The CIFOR-ICRAF approach

People everywhere recognize that forests and trees help combat climate change, biodiversity loss and land degradation. Many also understand their importance to rural livelihoods. Getting trees in the ground, keeping them there, and ensuring that the potential benefits materialize are not easy.

In 2019, two of the world’s leading organizations focused on forestry and agroforestry, the Center for International Forestry Research (CIFOR) and World Agroforestry (ICRAF) embarked on a bold merger venture in order to provide the evidence and innovative solutions needed to scale up investment in sustainable development and address the global challenges of our time.

Uniquely equipped to deliver transformative science thanks to the diverse skills of our more than 700 staff and long-established partnerships, CIFOR-ICRAF is better placed than ever before to address local challenges and opportunities while solving global problems.

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CIFOR is one of 15 CGIAR Research Centers and works closely with the CGIAR Research Programs on Climate Change, Agriculture and Food Security (CCAFS), on Policies, Institutions and Markets (PIM), and Water, Land and Ecosystems (WLE).

CIFOR leads the CGIAR Research Program on Forests, Trees and Agroforestry (FTA), the world largest research for development program to enhance the crucial role of forests, agroforestry and tree resources across the landscape and along value chains, towards the overarching objectives of sustainable development, food security and nutrition, and to address climate change. FTA brings together more than 200 scientists within an overall research portfolio of approximately USD 80 million/year. FTA develops, provides and promotes evidence-based technical, policy and institutional solutions and innovations for farmers, foresters, practitioners, value chain actors and policy makers. foreststreesagroforestry.org.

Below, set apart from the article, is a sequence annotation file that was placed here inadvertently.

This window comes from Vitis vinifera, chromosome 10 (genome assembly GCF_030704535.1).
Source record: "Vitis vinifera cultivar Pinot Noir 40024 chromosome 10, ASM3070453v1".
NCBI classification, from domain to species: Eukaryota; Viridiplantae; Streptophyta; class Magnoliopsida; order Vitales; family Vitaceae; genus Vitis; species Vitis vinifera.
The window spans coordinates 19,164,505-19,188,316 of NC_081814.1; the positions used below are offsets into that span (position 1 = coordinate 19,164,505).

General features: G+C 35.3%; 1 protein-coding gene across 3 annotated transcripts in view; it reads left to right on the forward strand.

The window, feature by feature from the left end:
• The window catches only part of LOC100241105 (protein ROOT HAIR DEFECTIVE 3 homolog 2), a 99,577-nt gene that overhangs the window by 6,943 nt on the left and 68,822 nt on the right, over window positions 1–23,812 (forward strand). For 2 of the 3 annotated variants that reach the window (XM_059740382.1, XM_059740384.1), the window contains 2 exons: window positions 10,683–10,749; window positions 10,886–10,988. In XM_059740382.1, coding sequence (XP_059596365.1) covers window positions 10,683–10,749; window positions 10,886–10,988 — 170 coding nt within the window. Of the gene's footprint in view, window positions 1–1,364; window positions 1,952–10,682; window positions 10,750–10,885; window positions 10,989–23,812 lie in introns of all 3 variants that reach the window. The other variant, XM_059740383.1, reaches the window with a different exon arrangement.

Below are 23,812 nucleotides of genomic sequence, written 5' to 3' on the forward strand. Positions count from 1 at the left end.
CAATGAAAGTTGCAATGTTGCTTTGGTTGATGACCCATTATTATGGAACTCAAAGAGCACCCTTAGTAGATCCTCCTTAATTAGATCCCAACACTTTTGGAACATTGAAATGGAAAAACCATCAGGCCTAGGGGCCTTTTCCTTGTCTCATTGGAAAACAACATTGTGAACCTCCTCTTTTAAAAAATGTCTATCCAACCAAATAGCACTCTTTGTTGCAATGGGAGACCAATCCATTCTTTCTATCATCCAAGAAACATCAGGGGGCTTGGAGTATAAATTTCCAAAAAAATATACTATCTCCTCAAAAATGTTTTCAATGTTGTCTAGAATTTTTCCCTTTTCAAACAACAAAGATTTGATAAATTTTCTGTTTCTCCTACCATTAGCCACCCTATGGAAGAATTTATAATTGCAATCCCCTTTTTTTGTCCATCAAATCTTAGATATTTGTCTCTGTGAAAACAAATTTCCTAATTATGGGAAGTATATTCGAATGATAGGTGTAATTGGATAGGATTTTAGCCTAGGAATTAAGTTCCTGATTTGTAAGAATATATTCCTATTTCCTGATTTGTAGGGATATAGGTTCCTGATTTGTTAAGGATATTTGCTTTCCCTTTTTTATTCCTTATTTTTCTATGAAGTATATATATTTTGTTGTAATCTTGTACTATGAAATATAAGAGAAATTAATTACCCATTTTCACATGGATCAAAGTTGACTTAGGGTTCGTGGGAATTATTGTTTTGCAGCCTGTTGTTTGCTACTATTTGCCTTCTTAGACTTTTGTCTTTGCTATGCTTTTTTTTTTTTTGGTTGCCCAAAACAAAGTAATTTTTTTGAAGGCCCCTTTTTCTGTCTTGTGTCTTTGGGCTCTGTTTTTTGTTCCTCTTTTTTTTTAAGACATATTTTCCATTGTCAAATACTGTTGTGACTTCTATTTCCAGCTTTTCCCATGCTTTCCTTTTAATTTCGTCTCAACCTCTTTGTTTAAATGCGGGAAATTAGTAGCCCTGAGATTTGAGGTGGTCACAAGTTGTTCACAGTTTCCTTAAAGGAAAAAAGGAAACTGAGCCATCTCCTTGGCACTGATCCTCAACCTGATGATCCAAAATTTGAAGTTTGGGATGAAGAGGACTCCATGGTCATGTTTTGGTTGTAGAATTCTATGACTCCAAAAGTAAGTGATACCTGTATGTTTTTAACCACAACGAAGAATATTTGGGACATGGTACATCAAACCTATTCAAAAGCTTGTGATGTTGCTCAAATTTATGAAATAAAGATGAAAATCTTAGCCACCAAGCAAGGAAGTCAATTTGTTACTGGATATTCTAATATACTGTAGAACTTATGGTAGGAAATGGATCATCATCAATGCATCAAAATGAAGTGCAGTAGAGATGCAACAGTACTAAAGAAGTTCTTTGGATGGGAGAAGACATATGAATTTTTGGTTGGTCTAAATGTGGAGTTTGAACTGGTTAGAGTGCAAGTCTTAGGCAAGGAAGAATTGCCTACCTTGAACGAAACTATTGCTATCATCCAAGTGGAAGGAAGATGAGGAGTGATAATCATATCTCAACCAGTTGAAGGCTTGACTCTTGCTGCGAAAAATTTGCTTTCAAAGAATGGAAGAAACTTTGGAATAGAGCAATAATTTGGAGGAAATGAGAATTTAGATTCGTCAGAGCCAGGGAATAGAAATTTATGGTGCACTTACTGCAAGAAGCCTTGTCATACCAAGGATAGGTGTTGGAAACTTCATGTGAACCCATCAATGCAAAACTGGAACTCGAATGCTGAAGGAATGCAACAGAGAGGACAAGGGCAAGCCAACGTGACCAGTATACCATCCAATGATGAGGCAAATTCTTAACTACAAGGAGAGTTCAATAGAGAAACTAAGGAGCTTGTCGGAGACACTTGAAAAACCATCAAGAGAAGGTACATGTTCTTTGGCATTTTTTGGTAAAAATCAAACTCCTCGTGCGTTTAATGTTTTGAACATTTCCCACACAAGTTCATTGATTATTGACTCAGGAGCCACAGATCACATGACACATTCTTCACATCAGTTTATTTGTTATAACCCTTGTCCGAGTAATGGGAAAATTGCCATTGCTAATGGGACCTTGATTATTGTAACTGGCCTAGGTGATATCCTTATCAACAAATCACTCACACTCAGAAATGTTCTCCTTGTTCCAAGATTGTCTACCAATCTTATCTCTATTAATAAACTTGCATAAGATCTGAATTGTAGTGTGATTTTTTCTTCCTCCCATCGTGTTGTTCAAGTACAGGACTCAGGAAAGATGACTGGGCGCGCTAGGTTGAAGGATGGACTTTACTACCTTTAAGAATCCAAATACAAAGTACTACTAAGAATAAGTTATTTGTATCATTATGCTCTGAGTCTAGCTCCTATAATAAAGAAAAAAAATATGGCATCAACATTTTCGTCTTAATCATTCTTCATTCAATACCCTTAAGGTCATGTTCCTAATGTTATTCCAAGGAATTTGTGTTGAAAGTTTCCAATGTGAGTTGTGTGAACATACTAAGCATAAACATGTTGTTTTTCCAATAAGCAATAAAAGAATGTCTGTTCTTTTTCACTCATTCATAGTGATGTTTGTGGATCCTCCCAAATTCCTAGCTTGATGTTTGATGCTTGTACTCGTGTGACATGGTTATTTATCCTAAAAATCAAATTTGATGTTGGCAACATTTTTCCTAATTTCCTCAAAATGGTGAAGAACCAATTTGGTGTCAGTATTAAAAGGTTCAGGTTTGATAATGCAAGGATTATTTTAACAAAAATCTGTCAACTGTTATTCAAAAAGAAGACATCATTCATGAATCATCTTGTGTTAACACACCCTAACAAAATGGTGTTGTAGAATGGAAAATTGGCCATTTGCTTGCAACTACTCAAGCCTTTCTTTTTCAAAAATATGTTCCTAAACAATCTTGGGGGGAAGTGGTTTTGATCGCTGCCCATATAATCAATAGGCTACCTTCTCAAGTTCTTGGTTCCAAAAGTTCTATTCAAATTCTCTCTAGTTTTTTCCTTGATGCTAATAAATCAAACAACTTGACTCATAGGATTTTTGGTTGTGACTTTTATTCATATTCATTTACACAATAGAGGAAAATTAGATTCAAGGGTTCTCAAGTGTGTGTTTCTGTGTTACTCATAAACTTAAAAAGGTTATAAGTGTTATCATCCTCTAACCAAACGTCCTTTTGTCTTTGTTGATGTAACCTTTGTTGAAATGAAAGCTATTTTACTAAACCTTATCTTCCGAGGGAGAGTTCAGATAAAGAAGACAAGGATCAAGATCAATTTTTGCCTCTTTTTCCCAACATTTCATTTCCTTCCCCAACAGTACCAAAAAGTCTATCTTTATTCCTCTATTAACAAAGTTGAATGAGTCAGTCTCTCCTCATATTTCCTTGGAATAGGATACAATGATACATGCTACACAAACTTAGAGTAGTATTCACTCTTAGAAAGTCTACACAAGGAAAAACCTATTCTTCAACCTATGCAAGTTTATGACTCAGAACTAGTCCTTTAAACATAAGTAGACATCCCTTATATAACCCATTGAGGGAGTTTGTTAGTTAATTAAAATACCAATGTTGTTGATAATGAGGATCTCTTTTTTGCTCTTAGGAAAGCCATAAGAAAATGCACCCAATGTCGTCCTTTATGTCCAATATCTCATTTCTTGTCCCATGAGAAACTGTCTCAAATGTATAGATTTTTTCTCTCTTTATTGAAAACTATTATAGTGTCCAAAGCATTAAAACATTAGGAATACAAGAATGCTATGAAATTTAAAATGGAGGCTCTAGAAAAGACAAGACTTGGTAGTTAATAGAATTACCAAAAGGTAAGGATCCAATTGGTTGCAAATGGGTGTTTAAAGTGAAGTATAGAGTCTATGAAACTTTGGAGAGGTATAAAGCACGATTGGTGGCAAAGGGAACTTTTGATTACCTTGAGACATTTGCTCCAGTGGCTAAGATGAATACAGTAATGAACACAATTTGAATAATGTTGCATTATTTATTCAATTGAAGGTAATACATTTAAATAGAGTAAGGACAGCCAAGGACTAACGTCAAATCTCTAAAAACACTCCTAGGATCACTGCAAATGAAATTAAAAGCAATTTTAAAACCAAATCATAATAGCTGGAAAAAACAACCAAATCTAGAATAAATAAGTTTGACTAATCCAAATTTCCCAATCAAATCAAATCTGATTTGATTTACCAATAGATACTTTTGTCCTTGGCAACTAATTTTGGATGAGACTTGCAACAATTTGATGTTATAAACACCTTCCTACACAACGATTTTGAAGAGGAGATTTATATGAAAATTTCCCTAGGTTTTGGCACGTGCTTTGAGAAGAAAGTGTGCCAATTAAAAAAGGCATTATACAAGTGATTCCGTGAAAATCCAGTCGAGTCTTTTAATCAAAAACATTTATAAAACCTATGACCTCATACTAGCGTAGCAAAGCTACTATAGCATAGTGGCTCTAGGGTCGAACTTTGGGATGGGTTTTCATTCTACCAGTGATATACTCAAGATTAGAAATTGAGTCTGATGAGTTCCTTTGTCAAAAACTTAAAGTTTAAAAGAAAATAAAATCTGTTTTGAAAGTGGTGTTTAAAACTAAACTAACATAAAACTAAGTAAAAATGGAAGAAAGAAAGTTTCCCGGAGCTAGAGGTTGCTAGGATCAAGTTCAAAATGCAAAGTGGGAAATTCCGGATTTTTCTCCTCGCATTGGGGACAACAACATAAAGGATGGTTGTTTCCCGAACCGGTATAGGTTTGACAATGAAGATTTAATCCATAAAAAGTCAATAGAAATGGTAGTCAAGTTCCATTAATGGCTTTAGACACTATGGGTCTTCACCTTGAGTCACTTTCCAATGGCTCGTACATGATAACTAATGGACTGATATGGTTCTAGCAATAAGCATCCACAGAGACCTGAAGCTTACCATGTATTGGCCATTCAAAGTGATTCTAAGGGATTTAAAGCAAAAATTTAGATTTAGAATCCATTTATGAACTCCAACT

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Forests in a
time of crises


In 2019, the world witnessed some of our greatest challenges shift gears from urgent to emergency – from climate crisis to landscape degradation to the wildfires that devastated ecosystems across several continents. But it also saw momentum build with the announcement of the UN Decade of Ecological Restoration, a focus on nature-based solutions, and the recognition of local forest communities and Indigenous Peoples are the best land managers for forest conservation.

Another exciting development – the merger of CIFOR and World Agroforestry (ICRAF) – set the stage for more evidence and solutions that will improve people’s lives, help to conserve and restore the ecosystems that support people and nature, and respond to the global climate crisis.

Our scientists advanced critical knowledge on forest landscape restoration, wild foods and timber legality in Zambia, the Democratic Republic of the Congo, and peatland fires, biofuel, oil palm and wetland ‘blue carbon’ in Indonesia – with clear policy impacts in Southeast Asia from 10 years of social forestry research and engagement. Our ongoing Global Comparative Studies – GCS REDD+ and GCS Tenure – continued to bring science to policy makers across Africa, Asia and Latin America. Gender researchers looked deep into a myriad of topics, and we mourned the loss of principal scientist and Nairobi hub leader Esther Mwangi, whose legacy of achievements in gender and land rights won’t be soon forgotten. Finally the Global Landscapes Forum brought even more people together, both at events from Accra to Luxembourg as well as through exciting new digital innovations.